As explained in my intoductory post, a wunderkammer is a German word which translates roughly to "cabinet of curiosities". These cabinets were in vogue in the 16th and 17th Centuries, and the basic idea that they represented would eventually develop into the concept of the museum. We take these priceless collections displayed at major museums around the world for granted today, but at one time anyone who thought they were anyone had a personal collection of curiosities to show to anyone who would take the time to look. One would imagine that the exotic displays of natural, and too often unnatural, items in a socially conscious young man's collection may give him an aura of education and of worldliness.
And in the world that his contemporaries were living in, who could argue the authenticity of anything that was presented as authentic? Ships at this time were traveling the globe in search of exotic ports rich with trade goods and spices. These ports were also full of stories, legends and flat out fabrication. And the traders new how to turn a buck on the wunderkammer phenomenon. While all of Europe was in constant astonishment at a world getting ever smaller and ever stranger, the appetite for something unique in your personal cabinet was a matter of status. This was a big deal during the Renaissance. Unicorn horn, two headed toad, mummified finger of a saint, sliver of the True Cross. All fair game.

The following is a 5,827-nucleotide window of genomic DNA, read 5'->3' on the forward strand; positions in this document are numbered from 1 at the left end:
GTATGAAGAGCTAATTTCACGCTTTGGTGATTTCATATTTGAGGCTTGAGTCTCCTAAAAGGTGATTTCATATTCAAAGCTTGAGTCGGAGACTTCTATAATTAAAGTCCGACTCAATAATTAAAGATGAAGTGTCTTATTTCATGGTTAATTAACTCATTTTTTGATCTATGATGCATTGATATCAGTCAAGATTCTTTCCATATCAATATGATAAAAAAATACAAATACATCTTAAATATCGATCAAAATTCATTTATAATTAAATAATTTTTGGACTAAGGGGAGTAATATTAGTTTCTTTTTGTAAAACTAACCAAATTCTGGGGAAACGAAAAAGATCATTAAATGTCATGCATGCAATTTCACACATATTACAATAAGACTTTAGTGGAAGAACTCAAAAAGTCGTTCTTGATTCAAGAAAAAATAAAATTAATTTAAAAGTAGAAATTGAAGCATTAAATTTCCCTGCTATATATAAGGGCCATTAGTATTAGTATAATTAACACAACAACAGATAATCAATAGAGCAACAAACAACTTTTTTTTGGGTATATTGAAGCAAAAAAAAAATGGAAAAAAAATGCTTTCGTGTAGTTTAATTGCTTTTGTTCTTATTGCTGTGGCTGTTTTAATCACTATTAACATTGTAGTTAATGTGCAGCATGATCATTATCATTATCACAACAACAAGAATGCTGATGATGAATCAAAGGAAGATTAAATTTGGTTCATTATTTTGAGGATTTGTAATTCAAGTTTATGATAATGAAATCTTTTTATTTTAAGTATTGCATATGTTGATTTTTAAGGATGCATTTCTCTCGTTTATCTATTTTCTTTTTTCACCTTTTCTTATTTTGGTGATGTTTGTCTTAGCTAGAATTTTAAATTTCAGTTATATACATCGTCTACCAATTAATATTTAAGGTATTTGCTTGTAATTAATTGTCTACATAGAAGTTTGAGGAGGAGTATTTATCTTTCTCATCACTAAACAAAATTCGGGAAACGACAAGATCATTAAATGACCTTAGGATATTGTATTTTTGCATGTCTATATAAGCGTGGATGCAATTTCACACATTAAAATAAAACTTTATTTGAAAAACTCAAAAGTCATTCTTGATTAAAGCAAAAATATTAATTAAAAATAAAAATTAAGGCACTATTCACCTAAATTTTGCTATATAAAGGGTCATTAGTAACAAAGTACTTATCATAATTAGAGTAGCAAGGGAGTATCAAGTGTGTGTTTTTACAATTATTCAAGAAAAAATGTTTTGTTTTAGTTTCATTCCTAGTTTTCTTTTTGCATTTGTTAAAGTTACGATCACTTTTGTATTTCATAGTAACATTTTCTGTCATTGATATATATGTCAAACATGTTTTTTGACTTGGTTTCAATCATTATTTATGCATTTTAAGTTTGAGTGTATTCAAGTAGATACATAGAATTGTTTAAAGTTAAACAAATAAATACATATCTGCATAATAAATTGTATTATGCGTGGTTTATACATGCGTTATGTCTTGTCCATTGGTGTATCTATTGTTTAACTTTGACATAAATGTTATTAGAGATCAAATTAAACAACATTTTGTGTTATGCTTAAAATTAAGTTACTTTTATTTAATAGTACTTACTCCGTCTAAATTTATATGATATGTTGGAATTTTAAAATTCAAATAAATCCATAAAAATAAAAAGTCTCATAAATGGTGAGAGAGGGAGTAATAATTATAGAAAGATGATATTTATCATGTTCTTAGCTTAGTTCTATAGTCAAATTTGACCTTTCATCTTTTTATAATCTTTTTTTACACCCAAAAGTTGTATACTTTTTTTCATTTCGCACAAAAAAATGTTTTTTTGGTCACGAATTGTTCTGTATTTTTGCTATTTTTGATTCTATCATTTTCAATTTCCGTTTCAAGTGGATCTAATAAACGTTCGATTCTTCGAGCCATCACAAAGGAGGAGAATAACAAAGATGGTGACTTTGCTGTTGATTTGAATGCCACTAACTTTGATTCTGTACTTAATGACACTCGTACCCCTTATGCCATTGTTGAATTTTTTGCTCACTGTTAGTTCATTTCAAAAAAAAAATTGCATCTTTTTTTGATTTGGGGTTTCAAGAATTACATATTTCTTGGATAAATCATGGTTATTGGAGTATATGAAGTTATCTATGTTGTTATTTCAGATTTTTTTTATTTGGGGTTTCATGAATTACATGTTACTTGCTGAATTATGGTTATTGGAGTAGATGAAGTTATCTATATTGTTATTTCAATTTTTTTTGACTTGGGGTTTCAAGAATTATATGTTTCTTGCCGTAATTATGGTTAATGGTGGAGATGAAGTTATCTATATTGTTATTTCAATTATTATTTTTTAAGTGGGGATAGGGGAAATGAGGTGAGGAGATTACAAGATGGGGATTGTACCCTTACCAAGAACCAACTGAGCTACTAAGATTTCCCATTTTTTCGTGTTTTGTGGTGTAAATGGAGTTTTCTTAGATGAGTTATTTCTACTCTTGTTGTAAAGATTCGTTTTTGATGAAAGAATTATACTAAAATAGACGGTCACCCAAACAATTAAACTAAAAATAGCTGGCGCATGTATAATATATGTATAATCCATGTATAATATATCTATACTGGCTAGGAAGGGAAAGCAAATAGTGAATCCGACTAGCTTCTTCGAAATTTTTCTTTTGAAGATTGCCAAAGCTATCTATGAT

My meager attempt at this concept revolves around a type tray that I bought at an antique shop for ten bucks. It has multiple compartments for the storage of movable type letters used in old printing presses. The idea is to accumulate something interesting to place in each compartment, and when finished put a glass plate over the drawer and hang it on the wall. I have various items to put in the holes already but I need to collect them up out of a myriad of drawers and containers and boxes that collect this sort of thing around the house.
I'll start an inventory, then we will discuss this again. Thanks for reading.
For more on wunderkammern: